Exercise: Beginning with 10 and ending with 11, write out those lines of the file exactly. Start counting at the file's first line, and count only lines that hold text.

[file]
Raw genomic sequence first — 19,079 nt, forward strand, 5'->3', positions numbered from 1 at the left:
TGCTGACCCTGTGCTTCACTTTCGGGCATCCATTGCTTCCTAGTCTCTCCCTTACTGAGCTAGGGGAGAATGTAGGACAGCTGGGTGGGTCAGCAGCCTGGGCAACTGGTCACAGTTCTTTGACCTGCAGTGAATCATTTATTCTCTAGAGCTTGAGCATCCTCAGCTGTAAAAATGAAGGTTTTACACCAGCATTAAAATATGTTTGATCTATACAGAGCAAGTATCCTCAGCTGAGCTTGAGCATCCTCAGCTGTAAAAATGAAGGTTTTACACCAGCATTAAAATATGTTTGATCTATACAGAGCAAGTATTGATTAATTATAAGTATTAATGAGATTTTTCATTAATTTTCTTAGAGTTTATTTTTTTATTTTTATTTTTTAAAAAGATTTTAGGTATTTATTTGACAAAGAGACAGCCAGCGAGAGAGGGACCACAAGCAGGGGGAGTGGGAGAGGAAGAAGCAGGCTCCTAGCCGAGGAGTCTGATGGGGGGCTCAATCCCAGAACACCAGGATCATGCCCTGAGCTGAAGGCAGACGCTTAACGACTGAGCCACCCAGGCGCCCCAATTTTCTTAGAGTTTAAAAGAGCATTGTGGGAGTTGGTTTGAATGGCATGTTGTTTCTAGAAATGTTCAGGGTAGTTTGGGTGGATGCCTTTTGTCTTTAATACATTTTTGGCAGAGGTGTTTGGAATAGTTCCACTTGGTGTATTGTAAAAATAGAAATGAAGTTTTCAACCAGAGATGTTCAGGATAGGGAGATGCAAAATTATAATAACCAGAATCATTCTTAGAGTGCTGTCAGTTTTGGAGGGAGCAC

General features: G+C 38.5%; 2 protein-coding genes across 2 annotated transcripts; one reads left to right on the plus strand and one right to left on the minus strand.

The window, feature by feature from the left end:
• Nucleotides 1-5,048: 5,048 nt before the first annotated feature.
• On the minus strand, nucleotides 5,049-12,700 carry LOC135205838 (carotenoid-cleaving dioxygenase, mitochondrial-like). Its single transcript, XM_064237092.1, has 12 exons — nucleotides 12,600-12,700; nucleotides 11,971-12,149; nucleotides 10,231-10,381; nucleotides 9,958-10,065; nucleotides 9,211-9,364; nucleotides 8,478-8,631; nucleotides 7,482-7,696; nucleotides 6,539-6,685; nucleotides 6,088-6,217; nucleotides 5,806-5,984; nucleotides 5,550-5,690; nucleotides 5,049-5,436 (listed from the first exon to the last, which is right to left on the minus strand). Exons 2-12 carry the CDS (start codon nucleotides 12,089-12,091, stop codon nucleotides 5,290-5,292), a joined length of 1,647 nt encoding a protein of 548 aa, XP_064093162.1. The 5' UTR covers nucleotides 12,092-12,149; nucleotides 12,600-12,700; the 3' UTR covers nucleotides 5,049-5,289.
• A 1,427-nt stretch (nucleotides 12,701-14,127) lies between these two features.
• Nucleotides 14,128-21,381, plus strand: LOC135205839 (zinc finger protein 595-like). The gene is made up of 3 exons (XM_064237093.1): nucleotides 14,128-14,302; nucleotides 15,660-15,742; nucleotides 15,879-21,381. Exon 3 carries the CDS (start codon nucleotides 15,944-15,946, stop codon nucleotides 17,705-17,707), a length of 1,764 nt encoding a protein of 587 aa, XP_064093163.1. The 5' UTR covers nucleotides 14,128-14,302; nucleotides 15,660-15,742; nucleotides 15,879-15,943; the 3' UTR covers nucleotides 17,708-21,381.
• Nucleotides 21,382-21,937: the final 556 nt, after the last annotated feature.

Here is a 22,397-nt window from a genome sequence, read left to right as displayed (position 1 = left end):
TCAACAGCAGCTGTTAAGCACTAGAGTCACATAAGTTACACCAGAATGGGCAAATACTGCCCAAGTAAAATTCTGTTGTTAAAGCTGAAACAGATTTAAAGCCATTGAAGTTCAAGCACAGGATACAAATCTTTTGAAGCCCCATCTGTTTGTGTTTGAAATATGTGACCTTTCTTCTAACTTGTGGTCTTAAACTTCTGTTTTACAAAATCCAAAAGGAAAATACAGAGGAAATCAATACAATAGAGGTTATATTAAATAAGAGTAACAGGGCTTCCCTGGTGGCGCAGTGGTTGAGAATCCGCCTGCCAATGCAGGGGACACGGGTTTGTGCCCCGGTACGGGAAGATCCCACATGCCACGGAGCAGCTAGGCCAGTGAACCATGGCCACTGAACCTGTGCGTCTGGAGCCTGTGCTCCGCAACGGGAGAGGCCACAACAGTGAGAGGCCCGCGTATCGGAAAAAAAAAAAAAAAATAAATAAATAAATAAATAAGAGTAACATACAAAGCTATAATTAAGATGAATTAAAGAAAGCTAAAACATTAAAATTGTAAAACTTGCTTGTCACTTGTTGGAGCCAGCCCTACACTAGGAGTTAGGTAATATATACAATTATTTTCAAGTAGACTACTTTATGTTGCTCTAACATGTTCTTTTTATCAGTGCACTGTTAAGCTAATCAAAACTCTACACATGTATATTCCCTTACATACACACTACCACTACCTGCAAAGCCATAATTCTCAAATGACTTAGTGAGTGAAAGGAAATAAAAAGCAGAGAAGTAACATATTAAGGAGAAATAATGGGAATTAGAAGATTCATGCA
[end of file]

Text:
Here is a 22,397-nt window from a genome sequence, read left to right as displayed (position 1 = left end):
TCAACAGCAGCTGTTAAGCACTAGAGTCACATAAGTTACACCAGAATGGGCAAATACTGCCCAAGTAAAATTCTGTTGTTAAAGCTGAAACAGATTTAAAGCCATTGAAGTTCAAGCACAGGATACAAATCTTTTGAAGCCCCATCTGTTTGTGTTTGAAATATGTGACCTTTCTTCTAACTTGTGGTCTTAAACTTCTGTTTTACAAAATCCAAAAGGAAAATACAGAGGAAATCAATACAATAGAGGTTATATTAAATAAGAGTAACAGGGCTTCCCTGGTGGCGCAGTGGTTGAGAATCCGCCTGCCAATGCAGGGGACACGGGTTTGTGCCCCGGTACGGGAAGATCCCACATGCCACGGAGCAGCTAGGCCAGTGAACCATGGCCACTGAACCTGTGCGTCTGGAGCCTGTGCTCCGCAACGGGAGAGGCCACAACAGTGAGAGGCCCGCGTATCGGAAAAAAAAAAAAAAAATAAATAAATAAATAAATAAGAGTAACATACAAAGCTATAATTAAGATGAATTAAAGAAAGCTAAAACATTAAAATTGTAAAACTTGCTTGTCACTTGTTGGAGCCAGCCCTACACTAGGAGTTAGGTAATATATACAATTATTTTCAAGTAGACTACTTTATGTTGCTCTAACATGTTCTTTTTATCAGTGCACTGTTAAGCTAATCAAAACTCTACACATGTATATTCCCTTACATACACACTACCACTACCTGCAAAGCCATAATTCTCAAATGACTTAGTGAGTGAAAGGAAATAAAAAGCAGAGAAGTAACATATTAAGGAGAAATAATGGGAATTAGAAGATTCATGCA